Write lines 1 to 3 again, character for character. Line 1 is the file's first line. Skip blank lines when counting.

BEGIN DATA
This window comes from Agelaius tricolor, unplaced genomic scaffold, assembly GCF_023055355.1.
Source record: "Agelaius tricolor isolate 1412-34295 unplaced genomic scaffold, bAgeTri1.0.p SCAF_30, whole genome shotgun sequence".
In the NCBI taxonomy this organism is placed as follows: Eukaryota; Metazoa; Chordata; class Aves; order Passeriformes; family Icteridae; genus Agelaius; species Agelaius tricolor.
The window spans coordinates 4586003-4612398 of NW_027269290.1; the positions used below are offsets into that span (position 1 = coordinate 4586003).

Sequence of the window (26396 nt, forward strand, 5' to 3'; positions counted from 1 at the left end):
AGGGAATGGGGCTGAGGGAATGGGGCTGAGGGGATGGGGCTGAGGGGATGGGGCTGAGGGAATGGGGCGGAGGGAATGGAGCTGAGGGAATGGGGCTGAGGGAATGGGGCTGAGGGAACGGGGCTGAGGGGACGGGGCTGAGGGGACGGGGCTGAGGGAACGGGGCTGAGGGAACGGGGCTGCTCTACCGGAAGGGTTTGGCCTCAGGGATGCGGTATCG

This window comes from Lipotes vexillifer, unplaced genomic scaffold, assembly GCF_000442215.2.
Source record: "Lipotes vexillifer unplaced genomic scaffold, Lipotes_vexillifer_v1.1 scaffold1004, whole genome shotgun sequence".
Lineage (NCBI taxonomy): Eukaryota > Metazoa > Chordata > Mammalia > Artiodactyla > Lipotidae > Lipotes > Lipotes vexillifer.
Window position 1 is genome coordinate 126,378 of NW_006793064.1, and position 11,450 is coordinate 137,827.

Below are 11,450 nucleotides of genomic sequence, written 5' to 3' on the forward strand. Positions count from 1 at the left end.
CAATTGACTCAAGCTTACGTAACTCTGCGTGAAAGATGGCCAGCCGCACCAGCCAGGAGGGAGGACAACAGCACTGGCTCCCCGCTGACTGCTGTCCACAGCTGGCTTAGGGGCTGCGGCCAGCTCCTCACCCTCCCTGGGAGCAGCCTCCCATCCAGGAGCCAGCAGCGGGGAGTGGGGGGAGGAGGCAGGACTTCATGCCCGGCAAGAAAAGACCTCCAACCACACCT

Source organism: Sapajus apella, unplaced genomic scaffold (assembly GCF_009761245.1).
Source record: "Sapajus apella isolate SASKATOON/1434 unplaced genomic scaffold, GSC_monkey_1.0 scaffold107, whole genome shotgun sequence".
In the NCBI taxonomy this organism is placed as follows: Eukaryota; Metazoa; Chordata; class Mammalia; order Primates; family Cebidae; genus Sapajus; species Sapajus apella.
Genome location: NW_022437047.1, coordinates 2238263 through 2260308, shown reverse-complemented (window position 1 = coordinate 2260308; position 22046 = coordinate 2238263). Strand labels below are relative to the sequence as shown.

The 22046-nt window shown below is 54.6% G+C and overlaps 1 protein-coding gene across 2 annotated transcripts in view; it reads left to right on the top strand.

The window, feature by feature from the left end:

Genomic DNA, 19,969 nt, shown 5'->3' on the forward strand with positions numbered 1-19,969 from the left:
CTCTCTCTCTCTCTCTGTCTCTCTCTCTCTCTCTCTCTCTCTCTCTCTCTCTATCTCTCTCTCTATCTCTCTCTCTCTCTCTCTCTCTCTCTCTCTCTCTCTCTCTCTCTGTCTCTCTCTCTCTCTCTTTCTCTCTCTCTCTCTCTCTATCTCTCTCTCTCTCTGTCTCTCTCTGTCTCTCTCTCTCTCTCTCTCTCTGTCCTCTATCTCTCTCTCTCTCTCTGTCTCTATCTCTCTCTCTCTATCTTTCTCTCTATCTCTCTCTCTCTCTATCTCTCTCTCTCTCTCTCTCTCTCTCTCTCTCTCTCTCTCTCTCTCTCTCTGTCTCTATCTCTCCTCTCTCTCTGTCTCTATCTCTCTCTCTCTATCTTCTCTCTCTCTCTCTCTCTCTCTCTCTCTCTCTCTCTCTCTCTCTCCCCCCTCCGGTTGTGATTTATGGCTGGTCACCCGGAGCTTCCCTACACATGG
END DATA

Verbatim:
This window comes from Agelaius tricolor, unplaced genomic scaffold, assembly GCF_023055355.1.
Source record: "Agelaius tricolor isolate 1412-34295 unplaced genomic scaffold, bAgeTri1.0.p SCAF_30, whole genome shotgun sequence".
In the NCBI taxonomy this organism is placed as follows: Eukaryota; Metazoa; Chordata; class Aves; order Passeriformes; family Icteridae; genus Agelaius; species Agelaius tricolor.